From interviews with each man, here are some of the views and experiences of peacekeeper and Kingsway Royal Canadian Legion president Robert Torrie and Afghanistan veteran Matt Johns.

The Afghanistan Vet Captain Matt Johns, standing in front of a tank in the training simulation room at Canadian Forces Base Edmonton, Capt. Matt Johns is cheerful as he describes the hunk of green metal as a duplicate of his home for most of his eight-month tour in Afghanistan. The exception being that on the dirt roads of that country, his tank looked like a gypsy caravan, with coolers and cots strapped to the back.

As an officer, Johns sat just above the driver, with a metal screen separating him from the recoil of the tank’s gun on the other side. To his right, the constantly busy radio spewed French, Nepalese, and English laden with thick southern American and British accents.

A dirty, crumpled map would sit pushed in among the equipment. Just behind that was his novel, in case they had 10 minutes of downtime during their excursion, which could last for days.

The 31-year-old fits seamlessly into military life as a member of Lord Strathcona’s House (Royal Canadians) as he walks around the base joking with colleagues, but it certainly wasn’t what he had planned. In his twenties, Johns was something of a directionless young man. He moved around between Calgary and Ottawa, eventually earning a history degree from three different universities.

In 2005 he considered taking a teaching degree, but it would have meant two more years in school. He was broke and already had two children. So, he decided to go into the army instead. Pointing to his self-described “stubby” legs he says: “Look at me — I’m perfectly sized to fit inside a tank.”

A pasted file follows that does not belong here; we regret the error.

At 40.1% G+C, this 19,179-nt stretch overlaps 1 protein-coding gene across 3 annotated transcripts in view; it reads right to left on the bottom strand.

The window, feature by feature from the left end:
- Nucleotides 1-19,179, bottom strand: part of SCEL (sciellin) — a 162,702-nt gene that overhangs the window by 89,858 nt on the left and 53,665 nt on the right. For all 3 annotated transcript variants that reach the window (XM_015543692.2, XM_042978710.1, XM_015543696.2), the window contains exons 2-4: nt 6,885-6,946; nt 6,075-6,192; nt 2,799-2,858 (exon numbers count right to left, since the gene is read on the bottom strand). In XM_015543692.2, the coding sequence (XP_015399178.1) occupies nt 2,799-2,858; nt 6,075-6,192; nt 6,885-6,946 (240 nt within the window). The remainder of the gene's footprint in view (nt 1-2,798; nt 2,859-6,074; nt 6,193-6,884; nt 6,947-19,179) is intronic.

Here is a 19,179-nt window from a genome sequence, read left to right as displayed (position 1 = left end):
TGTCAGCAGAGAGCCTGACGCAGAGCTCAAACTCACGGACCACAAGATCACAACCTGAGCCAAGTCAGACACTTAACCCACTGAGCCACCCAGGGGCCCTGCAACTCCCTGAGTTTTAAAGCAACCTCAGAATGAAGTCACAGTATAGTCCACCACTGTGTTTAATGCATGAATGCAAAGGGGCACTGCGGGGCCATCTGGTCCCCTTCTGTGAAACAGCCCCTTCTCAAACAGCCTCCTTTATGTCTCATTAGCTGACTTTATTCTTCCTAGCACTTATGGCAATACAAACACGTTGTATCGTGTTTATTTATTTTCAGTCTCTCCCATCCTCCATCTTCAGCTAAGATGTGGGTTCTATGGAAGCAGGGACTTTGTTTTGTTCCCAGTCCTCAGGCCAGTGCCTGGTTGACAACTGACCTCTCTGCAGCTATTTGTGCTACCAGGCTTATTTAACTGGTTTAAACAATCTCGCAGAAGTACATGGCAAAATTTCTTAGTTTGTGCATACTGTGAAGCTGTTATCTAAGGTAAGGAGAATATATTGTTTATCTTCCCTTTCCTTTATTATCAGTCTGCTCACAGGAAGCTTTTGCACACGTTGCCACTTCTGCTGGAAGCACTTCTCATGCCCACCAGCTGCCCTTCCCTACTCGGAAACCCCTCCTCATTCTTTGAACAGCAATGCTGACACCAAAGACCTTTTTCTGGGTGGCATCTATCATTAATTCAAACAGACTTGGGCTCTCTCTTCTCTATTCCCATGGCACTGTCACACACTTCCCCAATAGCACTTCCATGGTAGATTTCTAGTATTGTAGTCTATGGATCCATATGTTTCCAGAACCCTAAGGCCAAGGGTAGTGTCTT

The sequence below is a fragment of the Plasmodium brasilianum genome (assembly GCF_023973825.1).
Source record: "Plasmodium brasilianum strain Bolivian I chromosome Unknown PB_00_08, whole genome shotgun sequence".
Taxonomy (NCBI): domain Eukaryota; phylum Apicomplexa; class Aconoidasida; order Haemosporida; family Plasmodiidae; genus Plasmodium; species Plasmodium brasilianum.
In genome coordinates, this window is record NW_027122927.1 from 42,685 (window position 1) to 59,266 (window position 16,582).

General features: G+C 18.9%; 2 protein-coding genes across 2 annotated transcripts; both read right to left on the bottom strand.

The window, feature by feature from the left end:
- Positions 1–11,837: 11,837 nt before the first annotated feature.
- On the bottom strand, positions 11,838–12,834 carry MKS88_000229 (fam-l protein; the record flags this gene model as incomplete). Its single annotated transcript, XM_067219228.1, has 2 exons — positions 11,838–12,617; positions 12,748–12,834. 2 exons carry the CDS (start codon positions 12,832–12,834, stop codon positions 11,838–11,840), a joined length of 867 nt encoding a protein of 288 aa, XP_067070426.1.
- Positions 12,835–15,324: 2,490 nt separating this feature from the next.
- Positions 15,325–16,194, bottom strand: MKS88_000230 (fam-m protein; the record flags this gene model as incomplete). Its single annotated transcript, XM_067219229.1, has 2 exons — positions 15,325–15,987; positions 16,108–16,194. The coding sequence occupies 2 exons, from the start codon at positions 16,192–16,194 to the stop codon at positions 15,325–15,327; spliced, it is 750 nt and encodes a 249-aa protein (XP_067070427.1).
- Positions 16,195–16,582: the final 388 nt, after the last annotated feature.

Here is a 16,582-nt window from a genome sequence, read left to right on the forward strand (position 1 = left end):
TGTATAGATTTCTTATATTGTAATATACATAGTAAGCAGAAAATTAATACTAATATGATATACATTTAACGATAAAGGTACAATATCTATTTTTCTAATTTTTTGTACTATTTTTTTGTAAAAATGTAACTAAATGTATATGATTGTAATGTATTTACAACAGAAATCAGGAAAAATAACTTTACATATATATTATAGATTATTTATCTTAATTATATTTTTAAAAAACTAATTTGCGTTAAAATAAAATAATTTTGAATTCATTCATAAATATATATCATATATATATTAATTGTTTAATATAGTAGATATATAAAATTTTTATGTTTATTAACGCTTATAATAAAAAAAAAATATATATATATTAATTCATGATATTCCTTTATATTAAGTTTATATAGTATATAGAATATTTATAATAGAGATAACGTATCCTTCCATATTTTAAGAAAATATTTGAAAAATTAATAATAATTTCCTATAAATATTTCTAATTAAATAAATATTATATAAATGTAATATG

Johns arrived in Kandahar in August 2007. Many of his missions involved clearing bombs on roads and surrounding small villages when the army went in to uncover enemy fighters or collect illegal weapons.

“If your goal is to go in and find stuff and not get into a fight, which is most of the time really, tanks are very intimidating,” he says. “You don’t have to go in and smash stuff; you just have to sit there.”

Another common mission involved resupplying small Canadian bases. A convoy with several trucks and tanks would inch along a road as the engineers look for bombs. When they find a bomb, everyone in the convoy springs to attention, as they are often the first sign of an attack.

Back at camp, Johns would have a pile of paperwork waiting for him. “This is where we get upset about people saying that the Canadian army goes in and starts firing indiscriminately,” he says. “Well, when we go out, if anything happens, every single person has to file a report.”

Despite his dislike of paperwork, Johns has transitioned easily into life on the base and his desk job in accounts department. His difficulties have more to do with his personal life than what he saw overseas. When he returned home in March, he had a fourth child he’d never met and a son he barely knew.

This Tuesday will also be difficult, as he’s visiting the parents of Corp. Nathan Hornburg in Nanton, just south of Calgary. Hornburg died during a firefight involving Johns’ troop of tanks.

As for the public discussion on Afghanistan, he supports the mission but is pretty open-minded. He sometimes argues with his friends about the legitimacy of the mission, and after explaining what he does and how it helps Afghans — especially women and children — he will agree to disagree with those who are not won over.

“There are people that take it too far,” he says. “They say we fire indiscriminately. Well, then they are basically calling me a murderer, and I really don’t appreciate that.”

As he sees it, he’s spreading learning, freedom, and democracy, western values he holds dear. Given that world view, it would be pretty silly to deny others their opinions at home.

Still, he firmly believes that Canada can do a lot of good through military actions, citing the fierce fighting reputation Canada earned in the First and Second World Wars as the reason for the country’s later success as peacekeepers.

Besides, teams of Canadians are talking to Afghans, trying to rebuild the country in addition to the military operations. “I think the general Canadian population lacks the day-to-day reality of what people do overseas.”